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As I understand, you trim to reduce the effort needed to maintain the stick in the right position. Thus, you may reach steady flight before moving the trimming wheel.

In fly-by-wire aircraft (to fix things, let's consider an A320), there is no such effort to maintain as you use sidesticks. Moreover the elevator may move almost constantly (and thus always apply some effort) to compensate turbulence (enhance stability feature).

After reading this question, I understand that trim is achieved by moving the stabilizator and that in normal law it is done by the computer (we actually see the trim wheel moving alone)

My question comes in several parts:

  • In flight in normal law, how and when does the computer decide it must trim the plane?
  • What does it take into account to trim the plane (speed? flaps configuration? average position of the elevators for the last few seconds? a mix of all? I guess average position of the elevator in a sliding time window is enough)
  • Does it anticipate the trim (e.g. trim before or while changing the flaps configuration)?
  • What happen on the ground? For example during the take off roll, I don't think there is enough data to feed an auto-trim system, but I may be mistaken.
  • What happen if not in normal law (I guess auto-trim would be one of the feature unavailable in alternate law)?

EDIT: althought the question may seem similar to this one, it differs as my question address the decision process used by the auto-trim system to command the flight control surface, and not the flight control surface itself (the use of stabilisator as trim in the A320)

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  • $\begingroup$ possible duplicate of How does trim work on an A320? $\endgroup$ – fooot Jul 16 '15 at 14:33
  • $\begingroup$ @fooot the question you mention (note that my question already refers to it) address the issue of stabilisator used as trim and its answer the fact that it is handled by the ELAC (along with other useful and interesting informations). My question addresses the decision process to move the trim. Both questions are complementary and this one may go along with the other, but I think it is complex enough to be an entire question. Moreover, none of the subquestion here are addressed in the question you linked. $\endgroup$ – Manu H Jul 16 '15 at 16:06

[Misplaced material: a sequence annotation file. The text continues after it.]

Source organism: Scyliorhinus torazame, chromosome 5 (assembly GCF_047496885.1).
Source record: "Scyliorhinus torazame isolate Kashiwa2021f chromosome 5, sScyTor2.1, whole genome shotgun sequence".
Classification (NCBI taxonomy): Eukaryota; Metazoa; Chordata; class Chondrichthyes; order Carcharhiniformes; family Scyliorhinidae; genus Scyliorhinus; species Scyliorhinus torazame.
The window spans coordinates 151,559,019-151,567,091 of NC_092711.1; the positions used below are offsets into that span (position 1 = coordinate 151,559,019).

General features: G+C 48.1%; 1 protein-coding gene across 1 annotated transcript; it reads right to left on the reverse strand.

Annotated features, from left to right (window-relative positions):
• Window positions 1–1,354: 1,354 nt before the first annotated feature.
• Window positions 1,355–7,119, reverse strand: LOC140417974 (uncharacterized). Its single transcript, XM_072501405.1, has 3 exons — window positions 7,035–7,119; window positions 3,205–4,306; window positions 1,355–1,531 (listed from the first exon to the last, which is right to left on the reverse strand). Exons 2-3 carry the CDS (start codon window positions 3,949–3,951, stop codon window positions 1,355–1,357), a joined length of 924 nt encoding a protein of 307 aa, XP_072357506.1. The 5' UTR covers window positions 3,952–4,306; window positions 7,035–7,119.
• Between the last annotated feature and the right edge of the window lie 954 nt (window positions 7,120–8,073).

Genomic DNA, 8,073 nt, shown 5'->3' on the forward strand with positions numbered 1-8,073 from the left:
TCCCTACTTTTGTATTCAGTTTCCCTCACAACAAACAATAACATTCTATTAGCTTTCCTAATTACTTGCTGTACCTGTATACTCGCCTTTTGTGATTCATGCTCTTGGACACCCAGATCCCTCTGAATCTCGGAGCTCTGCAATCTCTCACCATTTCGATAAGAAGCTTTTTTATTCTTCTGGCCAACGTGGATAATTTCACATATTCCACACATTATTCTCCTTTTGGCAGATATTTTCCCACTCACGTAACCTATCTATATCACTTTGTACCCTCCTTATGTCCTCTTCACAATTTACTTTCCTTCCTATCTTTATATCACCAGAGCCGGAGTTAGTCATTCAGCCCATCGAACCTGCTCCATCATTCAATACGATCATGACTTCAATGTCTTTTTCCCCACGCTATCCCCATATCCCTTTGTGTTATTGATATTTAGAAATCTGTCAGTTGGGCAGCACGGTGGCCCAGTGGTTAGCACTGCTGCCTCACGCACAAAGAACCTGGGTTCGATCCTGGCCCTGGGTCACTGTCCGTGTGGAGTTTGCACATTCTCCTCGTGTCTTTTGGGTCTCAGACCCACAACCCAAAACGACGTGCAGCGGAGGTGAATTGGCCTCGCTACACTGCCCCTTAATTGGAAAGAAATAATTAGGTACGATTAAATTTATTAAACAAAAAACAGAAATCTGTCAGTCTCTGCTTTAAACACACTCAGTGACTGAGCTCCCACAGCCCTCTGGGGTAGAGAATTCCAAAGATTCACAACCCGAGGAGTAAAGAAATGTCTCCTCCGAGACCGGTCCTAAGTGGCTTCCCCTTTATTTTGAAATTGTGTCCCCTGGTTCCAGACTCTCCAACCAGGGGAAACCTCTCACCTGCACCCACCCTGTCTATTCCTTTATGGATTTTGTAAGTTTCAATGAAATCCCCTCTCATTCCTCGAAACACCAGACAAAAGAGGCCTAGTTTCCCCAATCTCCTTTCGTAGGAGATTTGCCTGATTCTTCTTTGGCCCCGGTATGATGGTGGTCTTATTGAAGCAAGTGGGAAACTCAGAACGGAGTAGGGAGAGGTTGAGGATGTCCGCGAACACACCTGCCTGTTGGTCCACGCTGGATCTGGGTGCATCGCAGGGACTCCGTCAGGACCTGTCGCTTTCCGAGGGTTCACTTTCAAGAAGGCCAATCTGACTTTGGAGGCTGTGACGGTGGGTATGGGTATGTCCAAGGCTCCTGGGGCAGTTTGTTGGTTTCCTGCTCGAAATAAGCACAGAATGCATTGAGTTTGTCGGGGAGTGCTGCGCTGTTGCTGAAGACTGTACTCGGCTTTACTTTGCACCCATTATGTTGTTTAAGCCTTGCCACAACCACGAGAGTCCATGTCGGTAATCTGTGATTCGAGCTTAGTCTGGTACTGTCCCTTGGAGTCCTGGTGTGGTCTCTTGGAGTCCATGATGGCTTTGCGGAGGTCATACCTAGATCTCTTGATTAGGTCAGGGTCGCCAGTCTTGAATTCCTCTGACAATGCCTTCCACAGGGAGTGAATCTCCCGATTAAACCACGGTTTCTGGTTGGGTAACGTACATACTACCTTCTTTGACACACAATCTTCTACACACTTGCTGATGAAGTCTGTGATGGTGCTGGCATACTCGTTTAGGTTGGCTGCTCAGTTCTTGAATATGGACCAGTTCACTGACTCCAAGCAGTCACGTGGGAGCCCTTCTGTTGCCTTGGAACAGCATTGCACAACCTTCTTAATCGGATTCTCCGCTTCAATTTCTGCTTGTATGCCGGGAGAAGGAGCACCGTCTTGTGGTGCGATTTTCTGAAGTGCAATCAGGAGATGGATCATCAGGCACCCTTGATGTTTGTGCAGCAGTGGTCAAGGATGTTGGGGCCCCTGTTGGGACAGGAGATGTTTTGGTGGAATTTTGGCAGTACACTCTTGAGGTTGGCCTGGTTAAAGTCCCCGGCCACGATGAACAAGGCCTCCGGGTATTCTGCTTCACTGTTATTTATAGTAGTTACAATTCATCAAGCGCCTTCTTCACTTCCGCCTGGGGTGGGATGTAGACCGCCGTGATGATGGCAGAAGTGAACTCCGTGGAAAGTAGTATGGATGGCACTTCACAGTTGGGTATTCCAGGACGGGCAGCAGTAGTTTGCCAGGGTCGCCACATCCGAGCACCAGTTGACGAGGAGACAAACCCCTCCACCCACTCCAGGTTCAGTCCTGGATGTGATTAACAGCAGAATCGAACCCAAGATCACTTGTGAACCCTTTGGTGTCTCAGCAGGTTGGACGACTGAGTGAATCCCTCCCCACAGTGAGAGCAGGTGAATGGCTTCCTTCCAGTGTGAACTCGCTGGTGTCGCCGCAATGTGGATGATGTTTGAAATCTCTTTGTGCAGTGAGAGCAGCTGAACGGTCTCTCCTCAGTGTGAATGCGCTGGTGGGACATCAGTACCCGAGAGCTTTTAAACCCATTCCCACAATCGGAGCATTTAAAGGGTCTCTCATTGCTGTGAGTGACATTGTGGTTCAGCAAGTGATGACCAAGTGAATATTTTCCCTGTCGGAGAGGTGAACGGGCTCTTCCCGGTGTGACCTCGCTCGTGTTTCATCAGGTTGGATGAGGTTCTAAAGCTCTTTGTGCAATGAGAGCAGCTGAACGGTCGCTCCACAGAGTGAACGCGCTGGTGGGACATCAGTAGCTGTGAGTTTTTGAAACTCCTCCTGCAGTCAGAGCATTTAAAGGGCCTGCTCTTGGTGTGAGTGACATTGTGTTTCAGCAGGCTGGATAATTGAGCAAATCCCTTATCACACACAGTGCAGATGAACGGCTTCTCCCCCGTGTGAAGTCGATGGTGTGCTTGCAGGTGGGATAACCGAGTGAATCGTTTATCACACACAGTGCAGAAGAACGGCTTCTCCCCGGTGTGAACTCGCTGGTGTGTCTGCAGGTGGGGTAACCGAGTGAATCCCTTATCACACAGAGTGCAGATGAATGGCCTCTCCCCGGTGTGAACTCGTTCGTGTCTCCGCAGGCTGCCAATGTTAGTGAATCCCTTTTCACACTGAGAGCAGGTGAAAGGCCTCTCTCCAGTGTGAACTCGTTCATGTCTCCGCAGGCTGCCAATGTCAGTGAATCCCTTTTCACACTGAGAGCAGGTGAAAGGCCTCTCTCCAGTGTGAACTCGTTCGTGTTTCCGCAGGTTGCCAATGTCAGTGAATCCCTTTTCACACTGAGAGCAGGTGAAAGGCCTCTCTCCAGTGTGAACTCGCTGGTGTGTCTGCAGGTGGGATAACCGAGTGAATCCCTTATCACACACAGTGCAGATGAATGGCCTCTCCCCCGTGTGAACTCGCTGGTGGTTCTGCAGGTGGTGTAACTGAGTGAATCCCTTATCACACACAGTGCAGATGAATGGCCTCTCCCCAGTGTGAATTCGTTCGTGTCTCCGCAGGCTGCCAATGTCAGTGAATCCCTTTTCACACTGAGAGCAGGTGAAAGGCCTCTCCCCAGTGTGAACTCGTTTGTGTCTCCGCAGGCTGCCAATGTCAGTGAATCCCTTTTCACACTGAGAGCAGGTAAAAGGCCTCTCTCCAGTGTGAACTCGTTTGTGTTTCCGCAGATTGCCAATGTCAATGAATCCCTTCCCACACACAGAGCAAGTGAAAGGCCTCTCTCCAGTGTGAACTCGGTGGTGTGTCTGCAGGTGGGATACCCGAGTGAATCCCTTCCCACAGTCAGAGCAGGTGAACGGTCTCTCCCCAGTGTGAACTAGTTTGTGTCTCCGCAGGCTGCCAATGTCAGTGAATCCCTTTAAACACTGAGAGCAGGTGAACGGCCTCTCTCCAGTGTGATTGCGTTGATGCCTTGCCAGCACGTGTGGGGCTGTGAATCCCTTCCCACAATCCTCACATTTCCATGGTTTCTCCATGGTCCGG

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In fly-by-wire aircraft (to fix things, let's consider an A320), there is no such effort to maintain as you use sidesticks.

Let's be clear: there is no such effort on the pilot side, but the forces on the surfaces are still there and are taken care of by the electro-hydraulic actuators.

  • In flight in normal law, how and when does the computer decide it must trim the plane?
  • What does it take into account to trim the plane?

I will answer these two together. And let's remember what written above: the actuators are taking care of the control surfaces loads, this means that part of the actuator authority is being used to control a static load.

In an ideal situation all the authority (coming from hydraulic pressure or coil current) can be dedicated to control transients: gusts, configuration changes, turn entering, turn leaving. If you are allocating part of this authority to keep level flight, a gust (for example) that otherwise would have been easily compensated for, will lead to a momentarily loss of coordination, reducing the comfort of the passengers.

That is what (mostly) you use to trim the aircraft: if your actuator is constantly (or on average over several seconds) applying a certain force in a certain direction, the system will use the trim functionality to remove said force while not altering the flight equilibrium.

  • Does it anticipate the trim?

I have no public reference for this.

  • What happen on the ground?

Usually you leave the aircraft with no trim.

  • What happen if not in normal law (I guess auto-trim would be one of the feature unavailable in alternate law)?

Unless you are outside of normal law for actuator-related issues (power/hydraulic losses, for example) I see no reason why trimming would be unavailable, all that is required for trimming, as said above, is the average load on the actuators and trimming actuation capabilities.

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